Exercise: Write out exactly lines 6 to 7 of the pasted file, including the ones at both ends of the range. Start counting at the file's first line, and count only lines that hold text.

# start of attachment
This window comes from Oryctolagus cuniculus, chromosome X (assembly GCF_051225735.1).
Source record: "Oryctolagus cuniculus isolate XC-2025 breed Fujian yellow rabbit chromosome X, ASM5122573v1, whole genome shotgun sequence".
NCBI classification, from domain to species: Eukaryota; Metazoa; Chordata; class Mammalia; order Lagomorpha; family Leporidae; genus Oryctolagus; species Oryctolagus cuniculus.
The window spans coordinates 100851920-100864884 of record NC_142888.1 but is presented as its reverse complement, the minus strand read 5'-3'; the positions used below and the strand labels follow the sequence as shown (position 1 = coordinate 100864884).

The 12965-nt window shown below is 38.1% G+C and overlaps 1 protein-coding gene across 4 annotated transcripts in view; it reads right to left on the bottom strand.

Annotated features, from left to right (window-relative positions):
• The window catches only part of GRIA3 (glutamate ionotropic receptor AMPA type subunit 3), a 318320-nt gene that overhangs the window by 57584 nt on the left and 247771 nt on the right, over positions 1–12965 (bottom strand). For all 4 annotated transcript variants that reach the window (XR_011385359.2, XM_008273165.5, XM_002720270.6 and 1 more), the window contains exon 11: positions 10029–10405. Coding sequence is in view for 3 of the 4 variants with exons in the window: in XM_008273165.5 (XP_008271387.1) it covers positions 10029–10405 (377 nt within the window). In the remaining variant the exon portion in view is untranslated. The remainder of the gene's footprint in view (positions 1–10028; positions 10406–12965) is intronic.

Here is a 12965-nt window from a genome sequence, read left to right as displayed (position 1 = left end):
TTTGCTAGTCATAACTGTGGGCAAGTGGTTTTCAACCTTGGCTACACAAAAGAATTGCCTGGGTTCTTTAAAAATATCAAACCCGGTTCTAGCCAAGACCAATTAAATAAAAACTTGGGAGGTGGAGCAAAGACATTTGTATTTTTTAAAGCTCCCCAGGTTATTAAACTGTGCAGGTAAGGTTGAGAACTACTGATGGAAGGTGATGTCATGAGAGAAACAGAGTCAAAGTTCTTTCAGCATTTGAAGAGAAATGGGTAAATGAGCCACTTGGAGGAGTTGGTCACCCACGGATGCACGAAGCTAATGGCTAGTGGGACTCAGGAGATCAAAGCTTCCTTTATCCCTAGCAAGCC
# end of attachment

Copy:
Annotated features, from left to right (window-relative positions):
• The window catches only part of GRIA3 (glutamate ionotropic receptor AMPA type subunit 3), a 318320-nt gene that overhangs the window by 57584 nt on the left and 247771 nt on the right, over positions 1–12965 (bottom strand). For all 4 annotated transcript variants that reach the window (XR_011385359.2, XM_008273165.5, XM_002720270.6 and 1 more), the window contains exon 11: positions 10029–10405. Coding sequence is in view for 3 of the 4 variants with exons in the window: in XM_008273165.5 (XP_008271387.1) it covers positions 10029–10405 (377 nt within the window). In the remaining variant the exon portion in view is untranslated. The remainder of the gene's footprint in view (positions 1–10028; positions 10406–12965) is intronic.